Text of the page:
After an early strong performance by both 919 Hybrids, the Porsche Team was left empty handed on the Stuttgart marque’s return to the top LMP1 category at Le Mans after a dramatic final stage of the race. After more than 22 hours, the crew of car number 20 Timo Bernhard, Brendon Hartley and Mark Webber suffered a powertrain problem at the most famous sports car endurance race in the world. The second 919 Hybrid prototype – in the hands of Romain Dumas, Neel Jani and Marc Lieb proved to be very competitive, but was hampered by a drivetrain problem in the closing stages. However, the number 14 car crossed the finish line under its own power.
After a thrilling start to the race with changing weather conditions, numerous accidents and a relatively calm night, Timo Bernhard took the lead in the Porsche 919 Hybrid. This was after 20 of the 24 hours. At 12:36 on Sunday he handed the leading car over to Mark Webber. Less than 20 minutes later, the Australian was forced to slow down and drove solely on electric power back to the pits. The team could not repair the damaged powertrain.
Not even half an hour later, the sister car with Marc Lieb at the wheel had a gearbox failure. Car no. 14 was lying fourth before it was pushed into the garage at 12:54. Shortly before the chequered flag was waved, the Porsche 919 Hybrid returned to track, but in the end was not classified.
Mark Webber said of his drive. “That was tough for everyone. It would have been such an amazing achievement to go through to the finish. I think we never expected to be in such a great position towards the end of the race. What Porsche did is a very big feather in its cap. Few people know how hard it is to get the cars to this point in the race. I’m really sorry for the guys. There is never ever a good retirement in Le Mans, but today is one of the best you could probably have in a way, because we went so far and we learned so much. If you stop early you learn nothing and it’s tough. When you stop with a lap to go it’s probably even more brutal. It was our first time here at Le Mans and we were very close to the podium.“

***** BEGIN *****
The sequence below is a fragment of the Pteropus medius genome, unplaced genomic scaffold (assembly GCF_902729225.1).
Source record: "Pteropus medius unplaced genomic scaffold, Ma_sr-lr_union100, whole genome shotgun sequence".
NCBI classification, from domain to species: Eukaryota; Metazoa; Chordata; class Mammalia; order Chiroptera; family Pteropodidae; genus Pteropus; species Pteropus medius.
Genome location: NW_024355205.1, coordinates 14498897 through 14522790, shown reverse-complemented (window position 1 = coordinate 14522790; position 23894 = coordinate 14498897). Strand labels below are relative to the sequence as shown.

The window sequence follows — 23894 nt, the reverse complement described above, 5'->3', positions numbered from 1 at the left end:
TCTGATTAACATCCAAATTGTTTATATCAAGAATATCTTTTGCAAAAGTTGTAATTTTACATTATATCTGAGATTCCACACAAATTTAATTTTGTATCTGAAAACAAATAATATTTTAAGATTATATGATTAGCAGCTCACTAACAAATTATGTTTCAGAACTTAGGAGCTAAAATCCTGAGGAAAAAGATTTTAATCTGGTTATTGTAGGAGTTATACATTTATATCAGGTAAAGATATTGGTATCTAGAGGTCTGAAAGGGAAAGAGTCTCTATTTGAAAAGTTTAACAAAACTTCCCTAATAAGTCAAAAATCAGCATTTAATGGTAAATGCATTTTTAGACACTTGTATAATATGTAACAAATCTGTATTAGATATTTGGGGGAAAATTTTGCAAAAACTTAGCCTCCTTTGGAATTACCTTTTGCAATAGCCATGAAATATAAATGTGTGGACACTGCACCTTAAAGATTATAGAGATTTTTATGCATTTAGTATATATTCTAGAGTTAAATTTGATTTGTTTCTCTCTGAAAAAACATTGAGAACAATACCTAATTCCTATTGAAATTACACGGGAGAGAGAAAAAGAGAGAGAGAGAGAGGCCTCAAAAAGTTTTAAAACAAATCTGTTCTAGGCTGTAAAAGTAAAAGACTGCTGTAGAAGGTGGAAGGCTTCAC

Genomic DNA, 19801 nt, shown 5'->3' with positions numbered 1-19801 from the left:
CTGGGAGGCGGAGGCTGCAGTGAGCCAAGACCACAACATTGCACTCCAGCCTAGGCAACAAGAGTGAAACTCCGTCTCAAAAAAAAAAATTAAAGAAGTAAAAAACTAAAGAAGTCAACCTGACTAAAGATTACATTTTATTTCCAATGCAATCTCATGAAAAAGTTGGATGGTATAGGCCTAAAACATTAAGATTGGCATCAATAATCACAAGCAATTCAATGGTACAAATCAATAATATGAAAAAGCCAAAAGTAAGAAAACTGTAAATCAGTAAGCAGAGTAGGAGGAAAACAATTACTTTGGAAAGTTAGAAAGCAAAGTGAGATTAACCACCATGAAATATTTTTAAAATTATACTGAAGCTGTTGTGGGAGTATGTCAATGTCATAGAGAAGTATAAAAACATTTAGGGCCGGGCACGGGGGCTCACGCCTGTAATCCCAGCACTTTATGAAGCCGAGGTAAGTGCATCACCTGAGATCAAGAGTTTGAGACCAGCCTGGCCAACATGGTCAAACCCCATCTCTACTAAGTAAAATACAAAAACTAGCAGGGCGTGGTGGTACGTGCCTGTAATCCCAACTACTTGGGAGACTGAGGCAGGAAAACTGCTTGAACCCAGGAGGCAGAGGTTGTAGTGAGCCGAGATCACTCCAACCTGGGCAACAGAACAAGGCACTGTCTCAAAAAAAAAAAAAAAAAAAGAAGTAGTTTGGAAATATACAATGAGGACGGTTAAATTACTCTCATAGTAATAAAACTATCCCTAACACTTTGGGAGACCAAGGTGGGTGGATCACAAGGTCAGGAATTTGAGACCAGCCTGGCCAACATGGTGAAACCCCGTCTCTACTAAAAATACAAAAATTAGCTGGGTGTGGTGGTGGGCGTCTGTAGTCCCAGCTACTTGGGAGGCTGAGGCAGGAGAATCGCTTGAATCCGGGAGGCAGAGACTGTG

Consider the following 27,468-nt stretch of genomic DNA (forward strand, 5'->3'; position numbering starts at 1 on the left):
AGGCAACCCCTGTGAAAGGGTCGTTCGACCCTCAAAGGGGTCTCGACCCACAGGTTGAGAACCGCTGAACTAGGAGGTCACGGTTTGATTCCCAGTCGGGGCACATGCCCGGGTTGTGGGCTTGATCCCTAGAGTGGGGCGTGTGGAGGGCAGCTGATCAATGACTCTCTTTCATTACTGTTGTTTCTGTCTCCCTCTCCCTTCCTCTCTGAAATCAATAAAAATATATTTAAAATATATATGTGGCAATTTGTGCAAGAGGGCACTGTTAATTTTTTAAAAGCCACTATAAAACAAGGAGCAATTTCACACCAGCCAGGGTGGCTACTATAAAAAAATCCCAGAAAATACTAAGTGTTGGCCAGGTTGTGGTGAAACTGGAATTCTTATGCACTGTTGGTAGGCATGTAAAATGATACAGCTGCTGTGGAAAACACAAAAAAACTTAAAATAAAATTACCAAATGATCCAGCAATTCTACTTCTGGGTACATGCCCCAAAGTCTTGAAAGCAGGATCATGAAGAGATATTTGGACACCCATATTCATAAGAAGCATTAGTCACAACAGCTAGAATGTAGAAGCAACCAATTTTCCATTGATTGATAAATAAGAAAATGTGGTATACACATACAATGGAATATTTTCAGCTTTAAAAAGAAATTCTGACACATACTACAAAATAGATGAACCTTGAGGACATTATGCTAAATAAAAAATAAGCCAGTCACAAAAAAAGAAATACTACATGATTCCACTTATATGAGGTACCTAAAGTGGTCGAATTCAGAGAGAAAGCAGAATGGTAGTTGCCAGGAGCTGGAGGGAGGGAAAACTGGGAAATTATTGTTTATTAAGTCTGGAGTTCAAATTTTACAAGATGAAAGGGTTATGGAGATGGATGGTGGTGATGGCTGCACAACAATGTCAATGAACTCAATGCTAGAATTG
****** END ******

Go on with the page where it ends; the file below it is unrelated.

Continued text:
“It was a race of the kind you can only experience at Le Mans,” said Head of Audi Motorsport Dr. Wolfgang Ullrich. “There were many incidents and none of the top cars made it across the distance without any problems.”
The next round of the 2014 FIA World Endurance Championship will be at the Circuit of the Americas in Texas, in September.